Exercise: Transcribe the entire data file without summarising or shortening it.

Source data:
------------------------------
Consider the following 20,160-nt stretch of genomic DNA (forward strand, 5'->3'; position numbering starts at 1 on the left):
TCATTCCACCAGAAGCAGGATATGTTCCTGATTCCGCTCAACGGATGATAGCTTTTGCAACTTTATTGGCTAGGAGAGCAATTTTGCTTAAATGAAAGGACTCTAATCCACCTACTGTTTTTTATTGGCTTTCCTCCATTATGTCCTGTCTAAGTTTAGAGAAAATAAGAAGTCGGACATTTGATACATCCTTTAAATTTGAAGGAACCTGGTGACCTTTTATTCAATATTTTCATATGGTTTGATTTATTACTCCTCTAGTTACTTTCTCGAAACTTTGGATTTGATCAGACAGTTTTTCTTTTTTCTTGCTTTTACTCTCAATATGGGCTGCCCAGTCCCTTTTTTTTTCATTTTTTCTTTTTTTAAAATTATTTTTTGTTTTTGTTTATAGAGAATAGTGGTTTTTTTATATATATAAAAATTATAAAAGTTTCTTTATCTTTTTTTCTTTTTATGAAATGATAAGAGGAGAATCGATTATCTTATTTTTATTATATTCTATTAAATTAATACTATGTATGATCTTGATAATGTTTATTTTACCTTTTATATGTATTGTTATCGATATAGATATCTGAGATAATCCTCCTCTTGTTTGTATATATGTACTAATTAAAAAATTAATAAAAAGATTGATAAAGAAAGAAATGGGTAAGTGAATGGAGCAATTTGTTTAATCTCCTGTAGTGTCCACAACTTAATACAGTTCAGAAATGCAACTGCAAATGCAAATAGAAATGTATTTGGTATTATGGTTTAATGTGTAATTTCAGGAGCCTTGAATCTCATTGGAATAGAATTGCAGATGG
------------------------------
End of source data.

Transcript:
Consider the following 20,160-nt stretch of genomic DNA (forward strand, 5'->3'; position numbering starts at 1 on the left):
TCATTCCACCAGAAGCAGGATATGTTCCTGATTCCGCTCAACGGATGATAGCTTTTGCAACTTTATTGGCTAGGAGAGCAATTTTGCTTAAATGAAAGGACTCTAATCCACCTACTGTTTTTTATTGGCTTTCCTCCATTATGTCCTGTCTAAGTTTAGAGAAAATAAGAAGTCGGACATTTGATACATCCTTTAAATTTGAAGGAACCTGGTGACCTTTTATTCAATATTTTCATATGGTTTGATTTATTACTCCTCTAGTTACTTTCTCGAAACTTTGGATTTGATCAGACAGTTTTTCTTTTTTCTTGCTTTTACTCTCAATATGGGCTGCCCAGTCCCTTTTTTTTTCATTTTTTCTTTTTTTAAAATTATTTTTTGTTTTTGTTTATAGAGAATAGTGGTTTTTTTATATATATAAAAATTATAAAAGTTTCTTTATCTTTTTTTCTTTTTATGAAATGATAAGAGGAGAATCGATTATCTTATTTTTATTATATTCTATTAAATTAATACTATGTATGATCTTGATAATGTTTATTTTACCTTTTATATGTATTGTTATCGATATAGATATCTGAGATAATCCTCCTCTTGTTTGTATATATGTACTAATTAAAAAATTAATAAAAAGATTGATAAAGAAAGAAATGGGTAAGTGAATGGAGCAATTTGTTTAATCTCCTGTAGTGTCCACAACTTAATACAGTTCAGAAATGCAACTGCAAATGCAAATAGAAATGTATTTGGTATTATGGTTTAATGTGTAATTTCAGGAGCCTTGAATCTCATTGGAATAGAATTGCAGATGG